As an afficianado of all things swirly and ethereal, I love the concept behind Darla’s long running “Bliss Out” series. Gather together a bunch of indie-pop and electronica artists and have them compose albums full of lush, spacey music, the musical equivalent of “om.” I haven’t heard all of the series’ entries, but the ones that I have heard, such as Amp’s Perception and Windy & Carl’s Antarctica, are definitely as “blissed out” as music can get. But with the transcendental The North Shore, Manual has easily produced one of the best entries in the series, as well as one of the finer pure ambient releases I’ve heard in a long time.
Although I’ve read plenty of raves concerning the music of Manual (aka Jonas Munk), much of it courtesy of Aaron over at Almostcool, it wasn’t until he gave me a copy of Into Forever that I finally heard for myself. A collaboration with Icebreaker International, Into Forever was a truly celestial album, right down to its sleeve art. So much so that it almost bordered on cheesy at times, and yet it had an real sense of emotion and wonder that made the album far more captivating than it could have been.
Then I heard Manual’s gorgeous contribution to the Winter 2004 edition of Darla’s “Little Darla Has a Treat For You” series. Titled “Seleva,” it was easily one of the best tracks on the comp. When I saw that Manual would be creating the next “Bliss Out” album, I immediately thought back to that track, and knew that if Munk were to produce an album full of similar material, it’d be something very good indeed. And so it is. From the very first delicate wisps of sound to the last atmospheric that fades over the horizon, The North Shore rarely disappoints.
“Always Alone” quickly sets the mood, but also does so gently and subtly. As is the case with much of the album, the song is more reminiscent of Vidna Obmana’s classic The River of Appearances; Brian Eno also comes to mind, as does Pieter Nooten and Michael Brook’s oft-discussed (at least, within these pages) masterpiece, Sleeps with the Fishes. Soft, delicate layers of melancholy synth slowly begin forming, but hesitantly, as if unwilling to jar the listener in any way. The faint tinkling of bells, disturbed by a gentle spring breeze, can be heard in the background, as can disembodied voices and oceanic washes of sound.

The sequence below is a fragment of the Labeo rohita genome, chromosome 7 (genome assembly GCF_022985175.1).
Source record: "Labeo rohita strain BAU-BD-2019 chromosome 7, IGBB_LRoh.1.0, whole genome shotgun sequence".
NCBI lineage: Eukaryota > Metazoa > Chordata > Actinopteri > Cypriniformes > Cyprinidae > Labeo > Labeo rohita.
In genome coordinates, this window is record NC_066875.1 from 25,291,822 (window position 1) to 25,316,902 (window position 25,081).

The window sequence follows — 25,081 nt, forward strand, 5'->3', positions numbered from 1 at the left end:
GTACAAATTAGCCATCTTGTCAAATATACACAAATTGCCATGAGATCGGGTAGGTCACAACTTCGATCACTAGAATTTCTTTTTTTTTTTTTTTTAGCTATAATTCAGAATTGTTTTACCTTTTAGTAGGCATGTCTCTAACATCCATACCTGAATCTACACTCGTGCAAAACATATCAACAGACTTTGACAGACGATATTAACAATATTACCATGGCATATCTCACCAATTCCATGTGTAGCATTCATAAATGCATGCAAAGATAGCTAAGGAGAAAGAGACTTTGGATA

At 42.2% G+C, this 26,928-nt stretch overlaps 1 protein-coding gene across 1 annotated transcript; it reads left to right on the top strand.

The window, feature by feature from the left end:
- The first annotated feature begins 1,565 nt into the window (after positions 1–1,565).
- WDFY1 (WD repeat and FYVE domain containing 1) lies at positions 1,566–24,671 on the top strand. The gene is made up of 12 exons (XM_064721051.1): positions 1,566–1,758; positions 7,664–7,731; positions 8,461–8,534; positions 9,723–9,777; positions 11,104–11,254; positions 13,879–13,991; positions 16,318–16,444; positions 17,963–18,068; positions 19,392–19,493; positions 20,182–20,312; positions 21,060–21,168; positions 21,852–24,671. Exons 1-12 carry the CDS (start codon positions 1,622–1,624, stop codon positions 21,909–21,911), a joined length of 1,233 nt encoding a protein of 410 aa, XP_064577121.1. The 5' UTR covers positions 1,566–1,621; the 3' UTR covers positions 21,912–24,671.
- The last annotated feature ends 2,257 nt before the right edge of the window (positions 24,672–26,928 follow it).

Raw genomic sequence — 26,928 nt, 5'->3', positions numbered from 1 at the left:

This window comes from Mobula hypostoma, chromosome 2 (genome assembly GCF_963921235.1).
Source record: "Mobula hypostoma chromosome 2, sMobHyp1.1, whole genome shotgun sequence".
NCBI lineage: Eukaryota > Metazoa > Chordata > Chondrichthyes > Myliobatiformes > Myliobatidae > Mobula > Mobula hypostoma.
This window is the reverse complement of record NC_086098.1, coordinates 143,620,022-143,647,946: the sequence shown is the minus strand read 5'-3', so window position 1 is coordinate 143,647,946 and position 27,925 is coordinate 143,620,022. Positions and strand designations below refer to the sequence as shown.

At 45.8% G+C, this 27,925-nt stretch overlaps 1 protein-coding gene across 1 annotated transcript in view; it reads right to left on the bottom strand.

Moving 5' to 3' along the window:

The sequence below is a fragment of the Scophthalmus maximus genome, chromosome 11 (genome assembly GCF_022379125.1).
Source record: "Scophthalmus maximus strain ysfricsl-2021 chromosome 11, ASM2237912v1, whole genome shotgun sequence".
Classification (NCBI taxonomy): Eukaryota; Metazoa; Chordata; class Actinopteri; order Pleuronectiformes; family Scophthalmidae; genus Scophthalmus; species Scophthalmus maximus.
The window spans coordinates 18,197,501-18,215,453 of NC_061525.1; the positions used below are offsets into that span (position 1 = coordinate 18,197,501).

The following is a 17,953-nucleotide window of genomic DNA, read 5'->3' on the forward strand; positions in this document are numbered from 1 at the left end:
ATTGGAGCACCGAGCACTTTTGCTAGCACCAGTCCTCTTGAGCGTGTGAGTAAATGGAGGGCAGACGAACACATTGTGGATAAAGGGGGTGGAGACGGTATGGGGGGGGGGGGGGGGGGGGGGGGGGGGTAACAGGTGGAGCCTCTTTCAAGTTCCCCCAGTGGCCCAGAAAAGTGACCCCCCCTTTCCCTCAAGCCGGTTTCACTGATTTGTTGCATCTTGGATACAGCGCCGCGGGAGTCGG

The following track, “1986,” is equally lovely, with a number of shimmering and sparkling tones, like hundreds of tiny silver bells, fluttering across the listening environment. Listening to it stirs up some vague sense of longing, an evocative pull for some place more tranquil and peaceful. The effect is such that, like “Seleva,” it’s almost heartwrenching when the track begins it’s slow fade, even though Munk introduces darker, deeper synth layers to help ease the transition into “Dawn Changes Everything.”
“Burn” revisits some of the same cosmic vistas that Into Forever explored, only setting them in a more terrestrial context. The listener is greeted by the sounds of chirping crickets and cicadas as the song begins, conjuring up the image of a fine, lazy summer evening. Meanwhile, majestic nebulas of sound begin to unfurl high overhead. Soon, your eye is drawn to the vast night sky above, where all manner of cosmic phenomena seems to be revealing itself. By song’s end, those summer noises are far behind you, the celestial music somehow having pulled you away from Terra Firma with you even realizing it.
On the other hand, “Ica” (co-produced with Munk’s Limp cohort, Jess Kahr) inverts the journey, heading towards more intimate, internal soundscapes à la 1 Mile North. Long stretches of uneasy silence fill the track, washed away only by the gentle, trilling cascades of soft, grey-tinted filigrees that Munk occasionally allows to emerge from his synth. It’s a truly haunting song, and it’s subtle nature and exotic textures make it all the moreso.
One thing I’ve always appreciated about good ambient music (and not that “New Age” pabulum that ambient music is often lumped with) is how evocative it is. Although ambient music, by its very definition, is fairly ambiguous and shapeless, eschewing a more structured form often allows it to have a greater, even primal impact. And that’s very true of The North Shore. While the sound palette that Munk employs is uniformly gorgeous, what really impresses me is how it seems to spur my imagination. Perhaps too much so.
While writing this review, I actually removed some of the more detailed descriptions of what came to mind while listening to the album, for fear of sounding too preposterous — after all, I’d like to be taken seriously when I describe music as beautiful, serene, and evocative. But rest assured I would’ve meant every single one, even the one about “Ica” inspiring mental pictures of mist-enshrouded shrines in distant forests. (Seeing as how I likely drew a few snickers with what I didn’t remove, such as “Burn“ ‘s cosmic-themed description, it’s probably a good thing I took those out.)
It’s true that ambient music often fades into the background, becoming aural wallpaper, and this album is no exception. But should you ever find the time to truly engage The North Shore, even if you’re just trying to relax, you’ll find it to be truly captivating experience that outdoes anything I’ve heard from the “Bliss Out” series to date.
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I've also written for Christ and Pop Culture, ScreenAnarchy, Filmwell, and Christian Research Journal. I pay the bills by creating beautiful user interfaces and websites for Firespring and Red Bicycle.